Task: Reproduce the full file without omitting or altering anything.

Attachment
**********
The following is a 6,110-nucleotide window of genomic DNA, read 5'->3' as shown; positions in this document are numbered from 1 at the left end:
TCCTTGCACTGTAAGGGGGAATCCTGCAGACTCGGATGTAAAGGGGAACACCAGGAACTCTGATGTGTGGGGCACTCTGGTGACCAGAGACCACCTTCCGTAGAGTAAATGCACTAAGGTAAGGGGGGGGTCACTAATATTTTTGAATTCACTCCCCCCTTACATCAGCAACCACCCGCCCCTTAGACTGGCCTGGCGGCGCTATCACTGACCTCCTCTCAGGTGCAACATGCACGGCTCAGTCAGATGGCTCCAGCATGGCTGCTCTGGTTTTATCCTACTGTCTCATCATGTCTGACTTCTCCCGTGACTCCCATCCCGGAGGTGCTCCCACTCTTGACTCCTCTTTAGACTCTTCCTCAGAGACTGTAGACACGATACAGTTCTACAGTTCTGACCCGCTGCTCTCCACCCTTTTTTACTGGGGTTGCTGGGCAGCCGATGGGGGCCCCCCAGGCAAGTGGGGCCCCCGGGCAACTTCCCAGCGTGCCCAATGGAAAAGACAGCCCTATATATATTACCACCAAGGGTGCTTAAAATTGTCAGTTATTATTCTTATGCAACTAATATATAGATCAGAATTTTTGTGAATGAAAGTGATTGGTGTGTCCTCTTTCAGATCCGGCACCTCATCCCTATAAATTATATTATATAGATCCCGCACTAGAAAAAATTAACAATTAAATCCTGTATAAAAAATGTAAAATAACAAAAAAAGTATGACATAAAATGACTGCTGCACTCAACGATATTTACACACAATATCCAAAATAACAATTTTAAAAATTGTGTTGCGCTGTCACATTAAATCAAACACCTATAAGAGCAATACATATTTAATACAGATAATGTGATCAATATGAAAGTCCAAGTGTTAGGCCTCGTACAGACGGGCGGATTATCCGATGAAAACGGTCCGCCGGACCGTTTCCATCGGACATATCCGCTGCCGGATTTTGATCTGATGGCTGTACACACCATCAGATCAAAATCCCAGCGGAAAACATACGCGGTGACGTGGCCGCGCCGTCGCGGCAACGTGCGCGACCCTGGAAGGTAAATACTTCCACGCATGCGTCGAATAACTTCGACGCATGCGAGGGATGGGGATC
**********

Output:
The following is a 6,110-nucleotide window of genomic DNA, read 5'->3' as shown; positions in this document are numbered from 1 at the left end:
TCCTTGCACTGTAAGGGGGAATCCTGCAGACTCGGATGTAAAGGGGAACACCAGGAACTCTGATGTGTGGGGCACTCTGGTGACCAGAGACCACCTTCCGTAGAGTAAATGCACTAAGGTAAGGGGGGGGTCACTAATATTTTTGAATTCACTCCCCCCTTACATCAGCAACCACCCGCCCCTTAGACTGGCCTGGCGGCGCTATCACTGACCTCCTCTCAGGTGCAACATGCACGGCTCAGTCAGATGGCTCCAGCATGGCTGCTCTGGTTTTATCCTACTGTCTCATCATGTCTGACTTCTCCCGTGACTCCCATCCCGGAGGTGCTCCCACTCTTGACTCCTCTTTAGACTCTTCCTCAGAGACTGTAGACACGATACAGTTCTACAGTTCTGACCCGCTGCTCTCCACCCTTTTTTACTGGGGTTGCTGGGCAGCCGATGGGGGCCCCCCAGGCAAGTGGGGCCCCCGGGCAACTTCCCAGCGTGCCCAATGGAAAAGACAGCCCTATATATATTACCACCAAGGGTGCTTAAAATTGTCAGTTATTATTCTTATGCAACTAATATATAGATCAGAATTTTTGTGAATGAAAGTGATTGGTGTGTCCTCTTTCAGATCCGGCACCTCATCCCTATAAATTATATTATATAGATCCCGCACTAGAAAAAATTAACAATTAAATCCTGTATAAAAAATGTAAAATAACAAAAAAAGTATGACATAAAATGACTGCTGCACTCAACGATATTTACACACAATATCCAAAATAACAATTTTAAAAATTGTGTTGCGCTGTCACATTAAATCAAACACCTATAAGAGCAATACATATTTAATACAGATAATGTGATCAATATGAAAGTCCAAGTGTTAGGCCTCGTACAGACGGGCGGATTATCCGATGAAAACGGTCCGCCGGACCGTTTCCATCGGACATATCCGCTGCCGGATTTTGATCTGATGGCTGTACACACCATCAGATCAAAATCCCAGCGGAAAACATACGCGGTGACGTGGCCGCGCCGTCGCGGCAACGTGCGCGACCCTGGAAGGTAAATACTTCCACGCATGCGTCGAATAACTTCGACGCATGCGAGGGATGGGGATC